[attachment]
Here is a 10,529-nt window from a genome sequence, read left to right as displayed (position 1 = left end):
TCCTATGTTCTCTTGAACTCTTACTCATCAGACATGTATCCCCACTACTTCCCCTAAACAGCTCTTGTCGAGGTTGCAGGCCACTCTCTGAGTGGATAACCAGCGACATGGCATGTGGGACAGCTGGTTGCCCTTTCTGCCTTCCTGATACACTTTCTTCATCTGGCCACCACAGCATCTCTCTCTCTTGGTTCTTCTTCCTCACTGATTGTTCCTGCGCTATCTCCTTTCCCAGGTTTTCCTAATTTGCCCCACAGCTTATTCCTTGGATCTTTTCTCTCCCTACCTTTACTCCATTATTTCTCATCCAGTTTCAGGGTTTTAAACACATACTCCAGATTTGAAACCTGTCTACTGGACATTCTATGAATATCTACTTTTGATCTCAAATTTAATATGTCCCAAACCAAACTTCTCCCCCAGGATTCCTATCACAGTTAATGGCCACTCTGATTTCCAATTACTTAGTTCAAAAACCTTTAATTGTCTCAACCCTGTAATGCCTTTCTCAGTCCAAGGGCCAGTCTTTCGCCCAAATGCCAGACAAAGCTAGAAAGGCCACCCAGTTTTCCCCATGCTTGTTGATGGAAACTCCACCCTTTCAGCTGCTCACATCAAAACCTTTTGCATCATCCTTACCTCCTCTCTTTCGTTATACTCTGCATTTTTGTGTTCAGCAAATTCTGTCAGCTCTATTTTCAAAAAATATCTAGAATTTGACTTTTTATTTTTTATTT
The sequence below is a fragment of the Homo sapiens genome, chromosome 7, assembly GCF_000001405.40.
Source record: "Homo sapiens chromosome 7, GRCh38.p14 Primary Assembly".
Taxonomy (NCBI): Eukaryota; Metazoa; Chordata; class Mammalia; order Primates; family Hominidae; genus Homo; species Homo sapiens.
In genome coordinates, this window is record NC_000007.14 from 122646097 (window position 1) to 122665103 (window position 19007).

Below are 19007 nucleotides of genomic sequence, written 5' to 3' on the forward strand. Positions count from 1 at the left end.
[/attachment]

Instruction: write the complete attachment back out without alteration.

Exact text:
Here is a 10,529-nt window from a genome sequence, read left to right as displayed (position 1 = left end):
TCCTATGTTCTCTTGAACTCTTACTCATCAGACATGTATCCCCACTACTTCCCCTAAACAGCTCTTGTCGAGGTTGCAGGCCACTCTCTGAGTGGATAACCAGCGACATGGCATGTGGGACAGCTGGTTGCCCTTTCTGCCTTCCTGATACACTTTCTTCATCTGGCCACCACAGCATCTCTCTCTCTTGGTTCTTCTTCCTCACTGATTGTTCCTGCGCTATCTCCTTTCCCAGGTTTTCCTAATTTGCCCCACAGCTTATTCCTTGGATCTTTTCTCTCCCTACCTTTACTCCATTATTTCTCATCCAGTTTCAGGGTTTTAAACACATACTCCAGATTTGAAACCTGTCTACTGGACATTCTATGAATATCTACTTTTGATCTCAAATTTAATATGTCCCAAACCAAACTTCTCCCCCAGGATTCCTATCACAGTTAATGGCCACTCTGATTTCCAATTACTTAGTTCAAAAACCTTTAATTGTCTCAACCCTGTAATGCCTTTCTCAGTCCAAGGGCCAGTCTTTCGCCCAAATGCCAGACAAAGCTAGAAAGGCCACCCAGTTTTCCCCATGCTTGTTGATGGAAACTCCACCCTTTCAGCTGCTCACATCAAAACCTTTTGCATCATCCTTACCTCCTCTCTTTCGTTATACTCTGCATTTTTGTGTTCAGCAAATTCTGTCAGCTCTATTTTCAAAAAATATCTAGAATTTGACTTTTTATTTTTTATTT
The sequence below is a fragment of the Homo sapiens genome, chromosome 7, assembly GCF_000001405.40.
Source record: "Homo sapiens chromosome 7, GRCh38.p14 Primary Assembly".
Taxonomy (NCBI): Eukaryota; Metazoa; Chordata; class Mammalia; order Primates; family Hominidae; genus Homo; species Homo sapiens.
In genome coordinates, this window is record NC_000007.14 from 122646097 (window position 1) to 122665103 (window position 19007).

Below are 19007 nucleotides of genomic sequence, written 5' to 3' on the forward strand. Positions count from 1 at the left end.